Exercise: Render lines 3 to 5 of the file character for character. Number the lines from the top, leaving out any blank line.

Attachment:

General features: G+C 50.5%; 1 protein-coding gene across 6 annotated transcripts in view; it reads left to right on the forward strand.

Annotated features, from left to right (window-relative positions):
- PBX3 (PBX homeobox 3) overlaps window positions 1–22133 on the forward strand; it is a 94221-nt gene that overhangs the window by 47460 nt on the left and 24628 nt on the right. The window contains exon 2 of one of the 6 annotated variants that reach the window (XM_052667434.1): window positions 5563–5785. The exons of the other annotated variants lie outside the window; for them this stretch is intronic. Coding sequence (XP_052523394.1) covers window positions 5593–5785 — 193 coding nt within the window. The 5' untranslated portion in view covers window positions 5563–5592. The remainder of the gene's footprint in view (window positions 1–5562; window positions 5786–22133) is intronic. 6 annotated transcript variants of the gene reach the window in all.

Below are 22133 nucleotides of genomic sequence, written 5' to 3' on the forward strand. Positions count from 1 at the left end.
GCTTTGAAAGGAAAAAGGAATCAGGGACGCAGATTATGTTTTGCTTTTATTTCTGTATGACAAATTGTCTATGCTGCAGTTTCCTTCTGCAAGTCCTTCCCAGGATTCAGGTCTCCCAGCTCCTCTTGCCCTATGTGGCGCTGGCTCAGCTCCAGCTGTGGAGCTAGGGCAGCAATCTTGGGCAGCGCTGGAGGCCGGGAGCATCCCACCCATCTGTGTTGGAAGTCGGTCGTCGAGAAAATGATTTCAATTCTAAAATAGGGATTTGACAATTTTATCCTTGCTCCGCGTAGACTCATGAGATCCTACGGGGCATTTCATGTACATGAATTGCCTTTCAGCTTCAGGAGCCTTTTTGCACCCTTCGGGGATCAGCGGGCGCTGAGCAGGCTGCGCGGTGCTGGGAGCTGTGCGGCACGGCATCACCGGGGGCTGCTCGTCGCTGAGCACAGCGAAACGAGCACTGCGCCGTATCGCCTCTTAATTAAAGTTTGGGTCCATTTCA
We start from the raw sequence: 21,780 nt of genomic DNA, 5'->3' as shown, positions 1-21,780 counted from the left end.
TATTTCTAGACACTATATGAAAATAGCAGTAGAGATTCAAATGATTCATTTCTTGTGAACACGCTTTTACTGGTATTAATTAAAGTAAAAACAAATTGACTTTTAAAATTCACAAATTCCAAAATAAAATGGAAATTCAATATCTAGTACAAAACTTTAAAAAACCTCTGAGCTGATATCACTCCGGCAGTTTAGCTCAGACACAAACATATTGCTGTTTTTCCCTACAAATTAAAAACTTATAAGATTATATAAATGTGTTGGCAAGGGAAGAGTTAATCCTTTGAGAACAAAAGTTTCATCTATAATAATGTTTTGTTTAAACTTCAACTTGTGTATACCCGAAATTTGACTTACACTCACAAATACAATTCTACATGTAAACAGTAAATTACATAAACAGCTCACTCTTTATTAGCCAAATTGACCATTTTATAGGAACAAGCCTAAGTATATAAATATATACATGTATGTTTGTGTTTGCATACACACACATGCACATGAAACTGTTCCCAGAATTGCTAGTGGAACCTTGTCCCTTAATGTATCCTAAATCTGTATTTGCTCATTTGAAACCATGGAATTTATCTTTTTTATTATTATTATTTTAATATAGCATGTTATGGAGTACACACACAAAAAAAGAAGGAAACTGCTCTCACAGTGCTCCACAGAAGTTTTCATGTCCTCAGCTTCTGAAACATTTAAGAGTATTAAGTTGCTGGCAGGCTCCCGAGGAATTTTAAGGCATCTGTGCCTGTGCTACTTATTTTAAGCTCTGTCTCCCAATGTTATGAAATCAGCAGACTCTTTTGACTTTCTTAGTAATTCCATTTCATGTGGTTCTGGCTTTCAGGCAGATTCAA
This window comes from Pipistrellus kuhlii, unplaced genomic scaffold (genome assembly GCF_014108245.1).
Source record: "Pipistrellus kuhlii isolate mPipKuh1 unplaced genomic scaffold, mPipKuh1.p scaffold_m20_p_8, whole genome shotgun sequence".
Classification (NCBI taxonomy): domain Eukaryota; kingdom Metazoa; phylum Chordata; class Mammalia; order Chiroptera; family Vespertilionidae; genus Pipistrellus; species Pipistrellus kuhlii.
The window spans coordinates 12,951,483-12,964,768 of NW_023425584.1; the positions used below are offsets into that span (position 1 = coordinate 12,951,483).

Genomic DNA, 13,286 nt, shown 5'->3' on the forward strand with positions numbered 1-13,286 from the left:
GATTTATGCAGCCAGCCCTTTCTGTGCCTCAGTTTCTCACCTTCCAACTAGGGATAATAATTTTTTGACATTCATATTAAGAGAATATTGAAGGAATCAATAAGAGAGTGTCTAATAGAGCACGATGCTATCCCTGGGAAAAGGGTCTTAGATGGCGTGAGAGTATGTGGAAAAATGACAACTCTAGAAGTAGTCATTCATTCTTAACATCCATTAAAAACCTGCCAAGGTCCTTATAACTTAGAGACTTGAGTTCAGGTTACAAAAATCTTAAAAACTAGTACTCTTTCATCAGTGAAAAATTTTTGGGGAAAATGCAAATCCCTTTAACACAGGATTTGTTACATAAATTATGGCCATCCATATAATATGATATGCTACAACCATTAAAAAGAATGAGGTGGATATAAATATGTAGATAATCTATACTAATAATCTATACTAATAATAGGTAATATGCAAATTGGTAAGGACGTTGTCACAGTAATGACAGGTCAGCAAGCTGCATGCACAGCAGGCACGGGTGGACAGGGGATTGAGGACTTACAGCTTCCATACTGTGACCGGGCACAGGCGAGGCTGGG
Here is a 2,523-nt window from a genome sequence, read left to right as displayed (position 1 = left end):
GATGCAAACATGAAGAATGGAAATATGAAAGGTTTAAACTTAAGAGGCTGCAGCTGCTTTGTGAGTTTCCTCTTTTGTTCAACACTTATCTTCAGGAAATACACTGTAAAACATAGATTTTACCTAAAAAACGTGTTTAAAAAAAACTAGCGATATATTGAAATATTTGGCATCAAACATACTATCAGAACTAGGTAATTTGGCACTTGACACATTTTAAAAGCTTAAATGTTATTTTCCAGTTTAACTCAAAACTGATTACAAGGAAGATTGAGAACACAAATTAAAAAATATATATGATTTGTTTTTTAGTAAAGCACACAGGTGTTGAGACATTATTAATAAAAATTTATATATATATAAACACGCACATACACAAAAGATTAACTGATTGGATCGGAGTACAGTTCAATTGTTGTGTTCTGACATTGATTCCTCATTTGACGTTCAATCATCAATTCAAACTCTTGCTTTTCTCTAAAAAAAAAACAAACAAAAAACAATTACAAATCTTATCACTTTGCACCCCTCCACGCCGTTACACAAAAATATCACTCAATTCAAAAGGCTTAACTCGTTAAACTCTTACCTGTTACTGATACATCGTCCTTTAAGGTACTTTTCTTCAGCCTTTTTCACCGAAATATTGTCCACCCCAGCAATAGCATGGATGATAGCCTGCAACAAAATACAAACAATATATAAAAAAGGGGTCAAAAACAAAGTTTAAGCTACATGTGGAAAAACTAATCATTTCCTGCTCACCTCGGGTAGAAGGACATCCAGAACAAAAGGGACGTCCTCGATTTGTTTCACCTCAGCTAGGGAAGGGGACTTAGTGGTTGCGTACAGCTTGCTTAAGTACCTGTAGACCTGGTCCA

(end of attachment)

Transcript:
- PBX3 (PBX homeobox 3) overlaps window positions 1–22133 on the forward strand; it is a 94221-nt gene that overhangs the window by 47460 nt on the left and 24628 nt on the right. The window contains exon 2 of one of the 6 annotated variants that reach the window (XM_052667434.1): window positions 5563–5785. The exons of the other annotated variants lie outside the window; for them this stretch is intronic. Coding sequence (XP_052523394.1) covers window positions 5593–5785 — 193 coding nt within the window. The 5' untranslated portion in view covers window positions 5563–5592. The remainder of the gene's footprint in view (window positions 1–5562; window positions 5786–22133) is intronic. 6 annotated transcript variants of the gene reach the window in all.

Below are 22133 nucleotides of genomic sequence, written 5' to 3' on the forward strand. Positions count from 1 at the left end.
GCTTTGAAAGGAAAAAGGAATCAGGGACGCAGATTATGTTTTGCTTTTATTTCTGTATGACAAATTGTCTATGCTGCAGTTTCCTTCTGCAAGTCCTTCCCAGGATTCAGGTCTCCCAGCTCCTCTTGCCCTATGTGGCGCTGGCTCAGCTCCAGCTGTGGAGCTAGGGCAGCAATCTTGGGCAGCGCTGGAGGCCGGGAGCATCCCACCCATCTGTGTTGGAAGTCGGTCGTCGAGAAAATGATTTCAATTCTAAAATAGGGATTTGACAATTTTATCCTTGCTCCGCGTAGACTCATGAGATCCTACGGGGCATTTCATGTACATGAATTGCCTTTCAGCTTCAGGAGCCTTTTTGCACCCTTCGGGGATCAGCGGGCGCTGAGCAGGCTGCGCGGTGCTGGGAGCTGTGCGGCACGGCATCACCGGGGGCTGCTCGTCGCTGAGCACAGCGAAACGAGCACTGCGCCGTATCGCCTCTTAATTAAAGTTTGGGTCCATTTCA